This is the first part about how we think our favourite address book application should look like, what is needed to get to it and the reasoning behind it. It introduces the basic idea of an address book and analyses other implementations. Comments, ideas, suggestions and small ponies are always welcome. Computers and mobile devices are changing and evolving at a tremendous speed, however one of the main reasons for you to use a computer stays the same: people. It’s all about them, from social networking to chatting to collaborating and working with them. And nevertheless the software enabling us to do this got stuck in the last years and is stagnating. Addressbooks simply suck. Even though this is a very important topic for each computer user, we are still lacking a good contact central. Social networks step in here and act as a replacement for that software.
During the GNOME Hackfest in Munich we, that is Daniel G. Siegel, Fabian Sturm, Felix Kaser, Michael Kanis, Salomon Sickert and Sebastian Faubel, tried to analyze our current situation and to come up with something which really could be useful for people. In the following we will propose an address book which we think is done right and will cover most use cases people have.
Why are social networks so popular? Well, one reason is certainly that you can keep contact with your friends and mates even when they moved to a different city, lost their mobile phone, changed their e-mail address and stopped using Jabber. And that is simply because people don’t have to manage their full addressbook, but only their own personal contact details. Those are then made available and everybody has at any given point in time the correct contact information and a working link to a specific person. Additionally you only have one place where different contact details are aggregated and such platforms act as a central starting point for starting a conversation with others. Looking at the current state in GNOME we can see that contact details are vastly scattered around. Your mail addresses are stored in Evolution, your chat contacts are stored in Empathy, your phone numbers are stored on your mobile phone, your social network contacts are still not available on your computer.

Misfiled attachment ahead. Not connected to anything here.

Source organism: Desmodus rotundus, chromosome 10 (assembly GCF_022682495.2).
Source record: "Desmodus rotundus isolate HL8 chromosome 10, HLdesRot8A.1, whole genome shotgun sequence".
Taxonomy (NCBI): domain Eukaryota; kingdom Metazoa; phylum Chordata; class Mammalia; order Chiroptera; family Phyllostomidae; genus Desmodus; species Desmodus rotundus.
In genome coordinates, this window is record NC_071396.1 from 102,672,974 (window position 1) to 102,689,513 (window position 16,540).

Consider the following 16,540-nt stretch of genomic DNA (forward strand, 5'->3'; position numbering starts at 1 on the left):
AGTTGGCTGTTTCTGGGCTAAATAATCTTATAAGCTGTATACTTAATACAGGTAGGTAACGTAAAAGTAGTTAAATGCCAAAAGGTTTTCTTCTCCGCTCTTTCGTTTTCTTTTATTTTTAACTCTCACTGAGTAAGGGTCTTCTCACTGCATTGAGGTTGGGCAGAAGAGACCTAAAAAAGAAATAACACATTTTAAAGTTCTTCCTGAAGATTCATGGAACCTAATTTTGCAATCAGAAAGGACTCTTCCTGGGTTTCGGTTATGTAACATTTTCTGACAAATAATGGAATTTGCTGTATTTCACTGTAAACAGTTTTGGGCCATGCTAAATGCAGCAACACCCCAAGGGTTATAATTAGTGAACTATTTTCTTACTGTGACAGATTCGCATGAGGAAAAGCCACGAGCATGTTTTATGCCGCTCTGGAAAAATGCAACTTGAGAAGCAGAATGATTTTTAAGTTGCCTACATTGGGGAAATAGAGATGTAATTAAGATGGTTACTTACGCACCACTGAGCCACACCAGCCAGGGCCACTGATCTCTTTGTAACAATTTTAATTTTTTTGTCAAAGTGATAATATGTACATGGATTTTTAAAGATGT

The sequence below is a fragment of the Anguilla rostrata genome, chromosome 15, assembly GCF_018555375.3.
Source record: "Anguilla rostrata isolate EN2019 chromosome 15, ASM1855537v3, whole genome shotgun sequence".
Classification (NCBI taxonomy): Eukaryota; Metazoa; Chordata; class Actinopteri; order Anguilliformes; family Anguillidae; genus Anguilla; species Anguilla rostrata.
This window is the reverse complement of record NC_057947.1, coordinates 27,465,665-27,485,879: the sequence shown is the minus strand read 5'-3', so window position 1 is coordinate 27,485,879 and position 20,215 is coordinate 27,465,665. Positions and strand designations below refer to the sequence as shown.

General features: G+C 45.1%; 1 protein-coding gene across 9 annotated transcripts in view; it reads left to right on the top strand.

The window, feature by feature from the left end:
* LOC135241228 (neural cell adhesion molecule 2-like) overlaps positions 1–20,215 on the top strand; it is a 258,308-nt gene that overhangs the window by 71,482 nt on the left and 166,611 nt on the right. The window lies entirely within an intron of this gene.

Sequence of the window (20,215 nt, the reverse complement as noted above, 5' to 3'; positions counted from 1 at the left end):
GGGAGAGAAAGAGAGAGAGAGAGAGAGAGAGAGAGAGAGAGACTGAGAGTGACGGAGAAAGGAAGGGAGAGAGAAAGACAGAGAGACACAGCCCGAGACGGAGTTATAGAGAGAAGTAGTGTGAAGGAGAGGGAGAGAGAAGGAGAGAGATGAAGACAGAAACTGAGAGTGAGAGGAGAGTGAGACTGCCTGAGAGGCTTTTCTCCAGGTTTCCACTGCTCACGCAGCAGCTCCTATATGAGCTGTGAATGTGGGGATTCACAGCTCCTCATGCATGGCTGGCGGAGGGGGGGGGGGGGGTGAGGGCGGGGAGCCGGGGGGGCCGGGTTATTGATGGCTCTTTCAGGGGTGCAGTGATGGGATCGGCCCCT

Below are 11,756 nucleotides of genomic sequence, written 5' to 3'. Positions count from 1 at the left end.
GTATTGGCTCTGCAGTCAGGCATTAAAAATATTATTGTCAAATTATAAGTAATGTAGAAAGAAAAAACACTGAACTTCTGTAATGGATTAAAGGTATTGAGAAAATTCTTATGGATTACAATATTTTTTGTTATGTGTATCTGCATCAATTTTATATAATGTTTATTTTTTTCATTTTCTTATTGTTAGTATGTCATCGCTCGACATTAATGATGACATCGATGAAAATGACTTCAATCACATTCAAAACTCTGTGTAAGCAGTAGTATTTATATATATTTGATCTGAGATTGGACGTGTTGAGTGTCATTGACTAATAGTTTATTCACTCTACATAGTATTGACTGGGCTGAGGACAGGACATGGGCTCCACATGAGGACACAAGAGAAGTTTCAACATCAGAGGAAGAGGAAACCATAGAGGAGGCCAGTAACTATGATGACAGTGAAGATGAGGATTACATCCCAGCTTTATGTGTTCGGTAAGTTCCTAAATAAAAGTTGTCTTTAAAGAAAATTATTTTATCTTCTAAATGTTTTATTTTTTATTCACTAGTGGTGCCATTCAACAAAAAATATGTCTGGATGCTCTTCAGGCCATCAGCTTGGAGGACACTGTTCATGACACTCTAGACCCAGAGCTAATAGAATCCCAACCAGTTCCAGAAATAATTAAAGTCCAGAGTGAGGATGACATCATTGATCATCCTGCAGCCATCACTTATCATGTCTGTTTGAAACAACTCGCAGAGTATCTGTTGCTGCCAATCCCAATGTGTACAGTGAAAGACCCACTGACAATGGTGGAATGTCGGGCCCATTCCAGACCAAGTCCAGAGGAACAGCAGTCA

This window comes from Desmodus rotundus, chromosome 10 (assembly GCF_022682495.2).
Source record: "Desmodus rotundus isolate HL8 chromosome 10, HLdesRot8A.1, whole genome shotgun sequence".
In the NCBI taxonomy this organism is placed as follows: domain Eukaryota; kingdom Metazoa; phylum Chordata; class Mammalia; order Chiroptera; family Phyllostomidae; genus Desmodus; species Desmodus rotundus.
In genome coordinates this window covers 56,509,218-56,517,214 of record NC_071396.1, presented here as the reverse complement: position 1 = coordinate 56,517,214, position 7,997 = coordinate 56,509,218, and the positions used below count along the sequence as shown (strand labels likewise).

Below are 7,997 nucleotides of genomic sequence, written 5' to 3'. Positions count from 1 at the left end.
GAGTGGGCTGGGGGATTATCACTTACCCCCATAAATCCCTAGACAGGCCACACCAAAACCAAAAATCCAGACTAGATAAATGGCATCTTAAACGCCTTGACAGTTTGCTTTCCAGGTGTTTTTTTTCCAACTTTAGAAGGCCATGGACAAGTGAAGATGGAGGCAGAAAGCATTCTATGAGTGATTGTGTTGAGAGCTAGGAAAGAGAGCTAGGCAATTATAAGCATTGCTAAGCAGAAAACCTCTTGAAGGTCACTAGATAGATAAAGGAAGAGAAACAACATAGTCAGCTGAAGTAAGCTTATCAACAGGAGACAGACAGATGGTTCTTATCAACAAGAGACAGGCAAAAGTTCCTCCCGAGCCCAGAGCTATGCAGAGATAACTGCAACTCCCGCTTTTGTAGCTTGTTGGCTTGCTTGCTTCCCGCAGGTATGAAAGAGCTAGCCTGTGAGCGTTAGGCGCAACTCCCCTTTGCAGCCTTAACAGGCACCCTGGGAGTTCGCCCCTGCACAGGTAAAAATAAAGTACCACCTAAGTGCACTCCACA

In most mobile phones the addressbooks are simpler, cleaner and better to use – despite the small screen, the limited hardware and input problems. They act as central storage for all contacts, like social networks are trying to. They pull data from various places and aggregate it into one central storage, where any person can simply have up-to-date information of all his contacts and use that information easily. Remember, that it is not only about e-mail addresses, but about every single information you want to connect to a specific person, for example her anniversary or her bank account in case you need to send her money.
So, why doesn’t exist something like that on the desktop? Well, it is not easy at all to design something like this and make it work like it is supposed to. But this is what we want to solve: simple, elegant and easy contact managing. A single point of aggregation for all contacts. An addressbook which is capable of keeping track of your contacts. A program which is capable of helping you. A place you do not have to feed yourself, but will feed you. Our starting point was a great mockup done by Allan Day.
Design wise this is a very good and clean design, and we quickly started to adapt it to our needs. Read our second part about our vision of GNOME Contacts to see what happened with it.